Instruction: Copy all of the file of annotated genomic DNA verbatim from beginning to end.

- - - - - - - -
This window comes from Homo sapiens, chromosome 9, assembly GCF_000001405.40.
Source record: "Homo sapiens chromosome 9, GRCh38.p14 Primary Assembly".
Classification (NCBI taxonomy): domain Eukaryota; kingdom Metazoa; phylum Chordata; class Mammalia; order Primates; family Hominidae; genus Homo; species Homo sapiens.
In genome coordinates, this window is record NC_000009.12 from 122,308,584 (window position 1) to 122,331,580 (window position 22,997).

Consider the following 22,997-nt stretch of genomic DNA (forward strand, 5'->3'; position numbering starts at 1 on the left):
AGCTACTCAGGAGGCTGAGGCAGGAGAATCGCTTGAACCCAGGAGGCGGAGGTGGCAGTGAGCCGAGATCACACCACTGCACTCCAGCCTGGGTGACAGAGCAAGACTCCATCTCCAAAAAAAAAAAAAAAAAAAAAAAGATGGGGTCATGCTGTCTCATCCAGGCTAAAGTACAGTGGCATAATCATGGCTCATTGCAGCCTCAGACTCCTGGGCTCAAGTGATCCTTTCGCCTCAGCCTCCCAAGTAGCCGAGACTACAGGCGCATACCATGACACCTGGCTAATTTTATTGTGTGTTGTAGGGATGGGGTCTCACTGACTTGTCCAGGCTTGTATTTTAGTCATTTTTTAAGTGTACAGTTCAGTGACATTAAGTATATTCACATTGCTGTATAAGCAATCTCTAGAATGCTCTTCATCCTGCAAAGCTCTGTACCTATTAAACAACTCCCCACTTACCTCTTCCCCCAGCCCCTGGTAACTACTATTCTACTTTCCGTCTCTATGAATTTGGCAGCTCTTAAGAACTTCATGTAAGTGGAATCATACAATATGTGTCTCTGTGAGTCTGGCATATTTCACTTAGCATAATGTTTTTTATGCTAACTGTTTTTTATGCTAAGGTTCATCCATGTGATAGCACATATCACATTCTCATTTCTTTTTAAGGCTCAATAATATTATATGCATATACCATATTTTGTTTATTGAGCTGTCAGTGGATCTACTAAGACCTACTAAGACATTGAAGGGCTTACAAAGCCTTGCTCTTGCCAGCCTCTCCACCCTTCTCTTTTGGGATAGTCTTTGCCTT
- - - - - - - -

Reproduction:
This window comes from Homo sapiens, chromosome 9, assembly GCF_000001405.40.
Source record: "Homo sapiens chromosome 9, GRCh38.p14 Primary Assembly".
Classification (NCBI taxonomy): domain Eukaryota; kingdom Metazoa; phylum Chordata; class Mammalia; order Primates; family Hominidae; genus Homo; species Homo sapiens.
In genome coordinates, this window is record NC_000009.12 from 122,308,584 (window position 1) to 122,331,580 (window position 22,997).

Consider the following 22,997-nt stretch of genomic DNA (forward strand, 5'->3'; position numbering starts at 1 on the left):
AGCTACTCAGGAGGCTGAGGCAGGAGAATCGCTTGAACCCAGGAGGCGGAGGTGGCAGTGAGCCGAGATCACACCACTGCACTCCAGCCTGGGTGACAGAGCAAGACTCCATCTCCAAAAAAAAAAAAAAAAAAAAAAAGATGGGGTCATGCTGTCTCATCCAGGCTAAAGTACAGTGGCATAATCATGGCTCATTGCAGCCTCAGACTCCTGGGCTCAAGTGATCCTTTCGCCTCAGCCTCCCAAGTAGCCGAGACTACAGGCGCATACCATGACACCTGGCTAATTTTATTGTGTGTTGTAGGGATGGGGTCTCACTGACTTGTCCAGGCTTGTATTTTAGTCATTTTTTAAGTGTACAGTTCAGTGACATTAAGTATATTCACATTGCTGTATAAGCAATCTCTAGAATGCTCTTCATCCTGCAAAGCTCTGTACCTATTAAACAACTCCCCACTTACCTCTTCCCCCAGCCCCTGGTAACTACTATTCTACTTTCCGTCTCTATGAATTTGGCAGCTCTTAAGAACTTCATGTAAGTGGAATCATACAATATGTGTCTCTGTGAGTCTGGCATATTTCACTTAGCATAATGTTTTTTATGCTAACTGTTTTTTATGCTAAGGTTCATCCATGTGATAGCACATATCACATTCTCATTTCTTTTTAAGGCTCAATAATATTATATGCATATACCATATTTTGTTTATTGAGCTGTCAGTGGATCTACTAAGACCTACTAAGACATTGAAGGGCTTACAAAGCCTTGCTCTTGCCAGCCTCTCCACCCTTCTCTTTTGGGATAGTCTTTGCCTT